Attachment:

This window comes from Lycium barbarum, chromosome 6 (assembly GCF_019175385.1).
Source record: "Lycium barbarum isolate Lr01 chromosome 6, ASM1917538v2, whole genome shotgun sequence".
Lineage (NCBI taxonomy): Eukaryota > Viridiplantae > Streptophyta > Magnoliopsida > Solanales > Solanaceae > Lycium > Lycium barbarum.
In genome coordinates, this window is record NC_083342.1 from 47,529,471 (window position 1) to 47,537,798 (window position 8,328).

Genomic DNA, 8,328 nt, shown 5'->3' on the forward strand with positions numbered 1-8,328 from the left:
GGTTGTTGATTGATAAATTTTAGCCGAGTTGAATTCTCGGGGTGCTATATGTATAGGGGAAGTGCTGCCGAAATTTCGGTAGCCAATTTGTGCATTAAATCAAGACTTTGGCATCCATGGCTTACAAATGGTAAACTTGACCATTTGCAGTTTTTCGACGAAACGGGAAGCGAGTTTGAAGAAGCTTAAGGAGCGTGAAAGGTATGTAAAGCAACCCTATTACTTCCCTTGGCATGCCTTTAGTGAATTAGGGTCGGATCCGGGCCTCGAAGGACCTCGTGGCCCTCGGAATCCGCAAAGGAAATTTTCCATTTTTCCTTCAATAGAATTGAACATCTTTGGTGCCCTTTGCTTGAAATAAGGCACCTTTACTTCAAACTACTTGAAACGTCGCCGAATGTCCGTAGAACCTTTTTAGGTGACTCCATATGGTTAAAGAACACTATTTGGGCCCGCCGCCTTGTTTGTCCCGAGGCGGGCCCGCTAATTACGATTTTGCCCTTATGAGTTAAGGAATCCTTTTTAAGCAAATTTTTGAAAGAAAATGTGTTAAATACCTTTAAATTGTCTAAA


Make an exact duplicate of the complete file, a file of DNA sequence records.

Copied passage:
This window comes from Lycium barbarum, chromosome 6 (assembly GCF_019175385.1).
Source record: "Lycium barbarum isolate Lr01 chromosome 6, ASM1917538v2, whole genome shotgun sequence".
Lineage (NCBI taxonomy): Eukaryota > Viridiplantae > Streptophyta > Magnoliopsida > Solanales > Solanaceae > Lycium > Lycium barbarum.
In genome coordinates, this window is record NC_083342.1 from 47,529,471 (window position 1) to 47,537,798 (window position 8,328).

Genomic DNA, 8,328 nt, shown 5'->3' on the forward strand with positions numbered 1-8,328 from the left:
GGTTGTTGATTGATAAATTTTAGCCGAGTTGAATTCTCGGGGTGCTATATGTATAGGGGAAGTGCTGCCGAAATTTCGGTAGCCAATTTGTGCATTAAATCAAGACTTTGGCATCCATGGCTTACAAATGGTAAACTTGACCATTTGCAGTTTTTCGACGAAACGGGAAGCGAGTTTGAAGAAGCTTAAGGAGCGTGAAAGGTATGTAAAGCAACCCTATTACTTCCCTTGGCATGCCTTTAGTGAATTAGGGTCGGATCCGGGCCTCGAAGGACCTCGTGGCCCTCGGAATCCGCAAAGGAAATTTTCCATTTTTCCTTCAATAGAATTGAACATCTTTGGTGCCCTTTGCTTGAAATAAGGCACCTTTACTTCAAACTACTTGAAACGTCGCCGAATGTCCGTAGAACCTTTTTAGGTGACTCCATATGGTTAAAGAACACTATTTGGGCCCGCCGCCTTGTTTGTCCCGAGGCGGGCCCGCTAATTACGATTTTGCCCTTATGAGTTAAGGAATCCTTTTTAAGCAAATTTTTGAAAGAAAATGTGTTAAATACCTTTAAATTGTCTAAA